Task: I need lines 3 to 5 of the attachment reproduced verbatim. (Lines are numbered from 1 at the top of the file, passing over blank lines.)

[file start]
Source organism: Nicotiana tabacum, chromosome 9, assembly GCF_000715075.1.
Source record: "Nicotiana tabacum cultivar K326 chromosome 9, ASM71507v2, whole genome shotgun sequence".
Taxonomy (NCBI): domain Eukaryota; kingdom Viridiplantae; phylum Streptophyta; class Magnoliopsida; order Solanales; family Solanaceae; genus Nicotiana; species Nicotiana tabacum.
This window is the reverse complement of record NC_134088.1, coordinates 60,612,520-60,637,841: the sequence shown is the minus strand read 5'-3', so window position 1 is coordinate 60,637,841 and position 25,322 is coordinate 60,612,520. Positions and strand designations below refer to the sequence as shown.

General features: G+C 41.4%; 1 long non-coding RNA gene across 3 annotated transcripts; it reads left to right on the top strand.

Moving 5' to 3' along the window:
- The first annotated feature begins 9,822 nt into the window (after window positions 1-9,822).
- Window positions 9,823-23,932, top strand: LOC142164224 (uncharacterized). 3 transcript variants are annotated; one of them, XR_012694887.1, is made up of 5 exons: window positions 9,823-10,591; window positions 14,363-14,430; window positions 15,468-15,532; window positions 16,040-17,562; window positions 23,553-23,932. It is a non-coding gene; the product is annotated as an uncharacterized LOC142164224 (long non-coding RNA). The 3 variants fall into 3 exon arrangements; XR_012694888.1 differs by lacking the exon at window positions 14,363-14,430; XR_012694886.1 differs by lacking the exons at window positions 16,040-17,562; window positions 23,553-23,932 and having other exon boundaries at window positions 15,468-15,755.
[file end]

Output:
Taxonomy (NCBI): domain Eukaryota; kingdom Viridiplantae; phylum Streptophyta; class Magnoliopsida; order Solanales; family Solanaceae; genus Nicotiana; species Nicotiana tabacum.
This window is the reverse complement of record NC_134088.1, coordinates 60,612,520-60,637,841: the sequence shown is the minus strand read 5'-3', so window position 1 is coordinate 60,637,841 and position 25,322 is coordinate 60,612,520. Positions and strand designations below refer to the sequence as shown.

General features: G+C 41.4%; 1 long non-coding RNA gene across 3 annotated transcripts; it reads left to right on the top strand.